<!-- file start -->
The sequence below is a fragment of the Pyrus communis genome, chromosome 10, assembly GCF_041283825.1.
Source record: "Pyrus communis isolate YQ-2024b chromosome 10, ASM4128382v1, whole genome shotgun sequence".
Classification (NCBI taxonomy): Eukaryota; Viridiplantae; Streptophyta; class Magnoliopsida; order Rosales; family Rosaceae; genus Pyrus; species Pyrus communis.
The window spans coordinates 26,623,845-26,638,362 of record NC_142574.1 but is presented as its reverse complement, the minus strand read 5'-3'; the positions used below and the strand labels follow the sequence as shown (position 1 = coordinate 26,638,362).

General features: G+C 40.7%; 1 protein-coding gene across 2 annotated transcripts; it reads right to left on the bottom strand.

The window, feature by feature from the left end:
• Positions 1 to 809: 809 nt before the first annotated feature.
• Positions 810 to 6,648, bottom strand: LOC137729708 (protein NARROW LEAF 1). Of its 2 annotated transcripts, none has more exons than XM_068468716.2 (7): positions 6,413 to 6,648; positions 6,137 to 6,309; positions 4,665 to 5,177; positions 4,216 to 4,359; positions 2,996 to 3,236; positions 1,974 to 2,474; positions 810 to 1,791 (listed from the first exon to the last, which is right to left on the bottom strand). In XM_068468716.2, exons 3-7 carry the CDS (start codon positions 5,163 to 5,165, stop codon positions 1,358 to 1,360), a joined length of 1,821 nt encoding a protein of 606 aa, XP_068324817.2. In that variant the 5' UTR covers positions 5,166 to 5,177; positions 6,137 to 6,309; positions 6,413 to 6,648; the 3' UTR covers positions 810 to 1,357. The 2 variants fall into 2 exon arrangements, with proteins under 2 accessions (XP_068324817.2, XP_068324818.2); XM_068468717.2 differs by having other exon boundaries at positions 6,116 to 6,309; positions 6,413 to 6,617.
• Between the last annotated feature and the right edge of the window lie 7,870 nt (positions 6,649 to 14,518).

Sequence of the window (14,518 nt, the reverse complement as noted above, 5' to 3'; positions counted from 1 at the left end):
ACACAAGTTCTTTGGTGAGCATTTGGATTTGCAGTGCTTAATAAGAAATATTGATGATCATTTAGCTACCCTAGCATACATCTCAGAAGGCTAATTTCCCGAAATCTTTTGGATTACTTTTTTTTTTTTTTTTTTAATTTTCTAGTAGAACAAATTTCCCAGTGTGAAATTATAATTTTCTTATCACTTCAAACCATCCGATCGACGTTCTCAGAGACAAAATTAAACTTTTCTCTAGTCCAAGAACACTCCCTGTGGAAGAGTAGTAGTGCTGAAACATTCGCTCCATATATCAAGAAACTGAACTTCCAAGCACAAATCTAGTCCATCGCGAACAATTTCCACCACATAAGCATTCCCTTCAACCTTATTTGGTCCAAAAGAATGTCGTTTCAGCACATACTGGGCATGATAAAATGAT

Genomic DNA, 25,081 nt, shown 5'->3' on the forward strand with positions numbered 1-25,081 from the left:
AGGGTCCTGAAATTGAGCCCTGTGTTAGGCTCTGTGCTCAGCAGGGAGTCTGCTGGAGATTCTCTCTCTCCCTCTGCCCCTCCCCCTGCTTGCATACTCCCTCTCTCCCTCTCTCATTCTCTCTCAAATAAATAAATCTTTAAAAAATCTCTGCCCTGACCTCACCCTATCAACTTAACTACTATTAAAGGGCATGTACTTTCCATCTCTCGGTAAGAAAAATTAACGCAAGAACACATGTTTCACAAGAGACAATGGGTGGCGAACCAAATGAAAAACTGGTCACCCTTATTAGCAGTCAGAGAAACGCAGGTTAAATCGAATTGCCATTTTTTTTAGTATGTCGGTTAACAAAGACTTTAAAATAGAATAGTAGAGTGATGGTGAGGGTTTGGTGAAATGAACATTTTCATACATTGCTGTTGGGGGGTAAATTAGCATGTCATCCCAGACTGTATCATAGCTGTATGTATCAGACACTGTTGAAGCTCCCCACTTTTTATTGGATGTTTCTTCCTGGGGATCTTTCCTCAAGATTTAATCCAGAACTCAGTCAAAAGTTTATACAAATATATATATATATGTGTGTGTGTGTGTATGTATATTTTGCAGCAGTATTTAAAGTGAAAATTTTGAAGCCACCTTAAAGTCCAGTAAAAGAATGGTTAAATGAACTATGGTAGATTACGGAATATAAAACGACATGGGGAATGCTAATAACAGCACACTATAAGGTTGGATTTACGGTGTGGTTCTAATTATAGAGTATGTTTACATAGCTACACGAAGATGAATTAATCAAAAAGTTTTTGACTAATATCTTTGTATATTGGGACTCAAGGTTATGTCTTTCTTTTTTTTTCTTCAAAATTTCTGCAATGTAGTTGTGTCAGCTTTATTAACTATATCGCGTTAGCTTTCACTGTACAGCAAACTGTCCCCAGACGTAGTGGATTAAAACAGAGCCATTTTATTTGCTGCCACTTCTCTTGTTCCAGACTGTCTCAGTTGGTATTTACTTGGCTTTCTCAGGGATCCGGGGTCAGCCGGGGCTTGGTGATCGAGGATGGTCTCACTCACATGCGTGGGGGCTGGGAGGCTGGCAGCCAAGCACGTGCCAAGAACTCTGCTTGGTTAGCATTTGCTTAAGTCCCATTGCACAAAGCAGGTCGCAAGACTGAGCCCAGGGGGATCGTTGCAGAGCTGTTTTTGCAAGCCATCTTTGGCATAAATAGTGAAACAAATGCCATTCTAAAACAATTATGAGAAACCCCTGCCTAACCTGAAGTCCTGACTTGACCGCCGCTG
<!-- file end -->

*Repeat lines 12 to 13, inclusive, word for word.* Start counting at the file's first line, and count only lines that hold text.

Genomic DNA, 25,081 nt, shown 5'->3' on the forward strand with positions numbered 1-25,081 from the left:
AGGGTCCTGAAATTGAGCCCTGTGTTAGGCTCTGTGCTCAGCAGGGAGTCTGCTGGAGATTCTCTCTCTCCCTCTGCCCCTCCCCCTGCTTGCATACTCCCTCTCTCCCTCTCTCATTCTCTCTCAAATAAATAAATCTTTAAAAAATCTCTGCCCTGACCTCACCCTATCAACTTAACTACTATTAAAGGGCATGTACTTTCCATCTCTCGGTAAGAAAAATTAACGCAAGAACACATGTTTCACAAGAGACAATGGGTGGCGAACCAAATGAAAAACTGGTCACCCTTATTAGCAGTCAGAGAAACGCAGGTTAAATCGAATTGCCATTTTTTTTAGTATGTCGGTTAACAAAGACTTTAAAATAGAATAGTAGAGTGATGGTGAGGGTTTGGTGAAATGAACATTTTCATACATTGCTGTTGGGGGGTAAATTAGCATGTCATCCCAGACTGTATCATAGCTGTATGTATCAGACACTGTTGAAGCTCCCCACTTTTTATTGGATGTTTCTTCCTGGGGATCTTTCCTCAAGATTTAATCCAGAACTCAGTCAAAAGTTTATACAAATATATATATATATGTGTGTGTGTGTGTATGTATATTTTGCAGCAGTATTTAAAGTGAAAATTTTGAAGCCACCTTAAAGTCCAGTAAAAGAATGGTTAAATGAACTATGGTAGATTACGGAATATAAAACGACATGGGGAATGCTAATAACAGCACACTATAAGGTTGGATTTACGGTGTGGTTCTAATTATAGAGTATGTTTACATAGCTACACGAAGATGAATTAATCAAAAAGTTTTTGACTAATATCTTTGTATATTGGGACTCAAGGTTATGTCTTTCTTTTTTTTTCTTCAAAATTTCTGCAATGTAGTTGTGTCAGCTTTATTAACTATATCGCGTTAGCTTTCACTGTACAGCAAACTGTCCCCAGACGTAGTGGATTAAAACAGAGCCATTTTATTTGCTGCCACTTCTCTTGTTCCAGACTGTCTCAGTTGGTATTTACTTGGCTTTCTCAGGGATCCGGGGTCAGCCGGGGCTTGGTGATCGAGGATGGTCTCACTCACATGCGTGGGGGCTGGGAGGCTGGCAGCCAAGCACGTGCCAAGAACTCTGCTTGGTTAGCATTTGCTTAAGTCCCATTGCACAAAGCAGGTCGCAAGACTGAGCCCAGGGGGATCGTTGCAGAGCTGTTTTTGCAAGCCATCTTTGGCATAAATAGTGAAACAAATGCCATTCTAAAACAATTATGAGAAACCCCTGCCTAACCTGAAGTCCTGACTTGACCGCCGCTG